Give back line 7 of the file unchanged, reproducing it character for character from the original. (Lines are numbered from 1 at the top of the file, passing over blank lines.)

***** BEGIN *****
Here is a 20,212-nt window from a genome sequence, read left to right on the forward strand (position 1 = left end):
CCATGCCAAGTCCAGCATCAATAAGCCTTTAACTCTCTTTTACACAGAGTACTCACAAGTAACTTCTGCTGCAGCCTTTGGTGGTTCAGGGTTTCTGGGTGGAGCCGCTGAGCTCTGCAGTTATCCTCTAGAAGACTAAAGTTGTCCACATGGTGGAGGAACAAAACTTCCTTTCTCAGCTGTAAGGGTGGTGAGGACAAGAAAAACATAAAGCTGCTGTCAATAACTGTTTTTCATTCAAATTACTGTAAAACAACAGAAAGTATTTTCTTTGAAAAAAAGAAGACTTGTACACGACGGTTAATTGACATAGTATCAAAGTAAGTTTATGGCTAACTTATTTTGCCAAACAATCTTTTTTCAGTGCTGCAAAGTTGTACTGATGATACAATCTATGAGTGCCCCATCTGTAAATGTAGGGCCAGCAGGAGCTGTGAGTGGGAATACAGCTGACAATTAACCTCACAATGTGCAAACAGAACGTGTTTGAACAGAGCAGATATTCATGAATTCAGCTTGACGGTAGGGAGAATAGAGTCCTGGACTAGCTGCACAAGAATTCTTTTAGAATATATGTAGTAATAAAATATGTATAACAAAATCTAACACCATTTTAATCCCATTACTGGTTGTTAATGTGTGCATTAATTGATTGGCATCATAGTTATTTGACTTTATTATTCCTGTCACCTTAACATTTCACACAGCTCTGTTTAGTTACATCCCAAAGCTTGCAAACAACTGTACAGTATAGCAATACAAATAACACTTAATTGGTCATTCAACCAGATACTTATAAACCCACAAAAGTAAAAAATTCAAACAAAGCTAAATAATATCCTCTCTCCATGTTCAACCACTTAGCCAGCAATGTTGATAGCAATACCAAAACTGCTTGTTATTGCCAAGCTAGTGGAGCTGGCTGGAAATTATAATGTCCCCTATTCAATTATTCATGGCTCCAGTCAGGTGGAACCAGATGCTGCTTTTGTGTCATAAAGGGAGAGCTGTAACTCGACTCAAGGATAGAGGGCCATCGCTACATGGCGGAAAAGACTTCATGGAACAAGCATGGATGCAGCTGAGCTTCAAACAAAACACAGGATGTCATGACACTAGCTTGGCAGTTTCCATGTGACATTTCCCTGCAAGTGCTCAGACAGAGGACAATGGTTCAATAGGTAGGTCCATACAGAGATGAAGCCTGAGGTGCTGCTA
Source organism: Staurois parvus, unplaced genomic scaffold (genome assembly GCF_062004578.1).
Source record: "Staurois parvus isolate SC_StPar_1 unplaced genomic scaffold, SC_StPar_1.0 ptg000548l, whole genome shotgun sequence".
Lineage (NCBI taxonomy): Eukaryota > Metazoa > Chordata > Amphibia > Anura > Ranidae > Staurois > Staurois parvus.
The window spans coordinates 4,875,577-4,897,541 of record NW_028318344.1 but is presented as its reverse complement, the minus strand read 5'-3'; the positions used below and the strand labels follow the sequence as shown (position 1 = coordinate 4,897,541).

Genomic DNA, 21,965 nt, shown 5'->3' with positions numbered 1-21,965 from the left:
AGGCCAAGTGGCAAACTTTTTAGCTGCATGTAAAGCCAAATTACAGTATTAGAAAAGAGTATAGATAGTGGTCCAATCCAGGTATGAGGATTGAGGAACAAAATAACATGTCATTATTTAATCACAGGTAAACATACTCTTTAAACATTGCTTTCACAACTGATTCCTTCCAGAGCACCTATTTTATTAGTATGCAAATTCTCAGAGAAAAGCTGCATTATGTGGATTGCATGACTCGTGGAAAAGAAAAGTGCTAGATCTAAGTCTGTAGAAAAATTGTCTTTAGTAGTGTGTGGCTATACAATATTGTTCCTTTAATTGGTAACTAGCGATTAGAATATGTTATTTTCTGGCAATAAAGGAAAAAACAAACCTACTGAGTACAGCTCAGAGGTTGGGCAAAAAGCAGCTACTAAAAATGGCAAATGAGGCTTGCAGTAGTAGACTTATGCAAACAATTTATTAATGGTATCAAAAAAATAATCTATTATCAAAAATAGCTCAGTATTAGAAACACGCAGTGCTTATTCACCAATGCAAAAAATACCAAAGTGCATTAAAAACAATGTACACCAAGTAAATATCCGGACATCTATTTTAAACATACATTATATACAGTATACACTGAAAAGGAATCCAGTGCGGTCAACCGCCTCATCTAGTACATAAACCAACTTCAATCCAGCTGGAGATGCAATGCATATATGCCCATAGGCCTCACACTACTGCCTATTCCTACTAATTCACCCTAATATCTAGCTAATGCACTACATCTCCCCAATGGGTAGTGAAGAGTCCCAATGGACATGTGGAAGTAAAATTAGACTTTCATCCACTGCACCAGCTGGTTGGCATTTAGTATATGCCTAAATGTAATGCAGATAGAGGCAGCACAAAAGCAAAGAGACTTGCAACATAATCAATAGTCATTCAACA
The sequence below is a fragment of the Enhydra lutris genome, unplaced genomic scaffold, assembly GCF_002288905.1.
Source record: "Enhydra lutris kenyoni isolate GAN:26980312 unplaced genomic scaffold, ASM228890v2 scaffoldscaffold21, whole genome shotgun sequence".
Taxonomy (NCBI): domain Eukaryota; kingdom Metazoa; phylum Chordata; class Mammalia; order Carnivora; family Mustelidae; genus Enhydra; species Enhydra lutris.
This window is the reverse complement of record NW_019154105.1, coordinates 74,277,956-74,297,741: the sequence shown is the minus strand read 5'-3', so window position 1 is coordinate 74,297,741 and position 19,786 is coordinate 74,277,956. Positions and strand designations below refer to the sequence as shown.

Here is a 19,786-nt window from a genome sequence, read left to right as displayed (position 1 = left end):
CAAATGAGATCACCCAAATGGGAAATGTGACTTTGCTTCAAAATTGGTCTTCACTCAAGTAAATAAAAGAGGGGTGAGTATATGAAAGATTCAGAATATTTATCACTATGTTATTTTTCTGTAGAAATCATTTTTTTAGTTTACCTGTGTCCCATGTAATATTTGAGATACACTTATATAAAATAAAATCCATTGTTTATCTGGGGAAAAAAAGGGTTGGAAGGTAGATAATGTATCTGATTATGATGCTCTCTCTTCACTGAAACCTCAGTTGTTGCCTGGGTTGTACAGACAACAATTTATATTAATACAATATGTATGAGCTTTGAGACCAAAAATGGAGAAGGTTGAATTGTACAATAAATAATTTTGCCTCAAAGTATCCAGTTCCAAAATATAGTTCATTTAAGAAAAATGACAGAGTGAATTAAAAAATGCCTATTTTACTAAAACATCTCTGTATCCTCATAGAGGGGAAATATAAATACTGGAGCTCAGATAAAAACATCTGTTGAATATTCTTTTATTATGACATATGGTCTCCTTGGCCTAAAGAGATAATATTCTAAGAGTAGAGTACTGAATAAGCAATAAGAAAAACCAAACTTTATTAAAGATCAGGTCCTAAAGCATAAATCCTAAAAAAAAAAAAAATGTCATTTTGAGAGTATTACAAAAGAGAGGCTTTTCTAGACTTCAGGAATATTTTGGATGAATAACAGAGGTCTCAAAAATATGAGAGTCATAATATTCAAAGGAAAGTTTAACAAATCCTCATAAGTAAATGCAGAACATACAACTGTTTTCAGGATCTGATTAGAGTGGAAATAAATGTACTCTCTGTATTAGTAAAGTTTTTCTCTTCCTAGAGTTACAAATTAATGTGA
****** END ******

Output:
Genomic DNA, 21,965 nt, shown 5'->3' with positions numbered 1-21,965 from the left: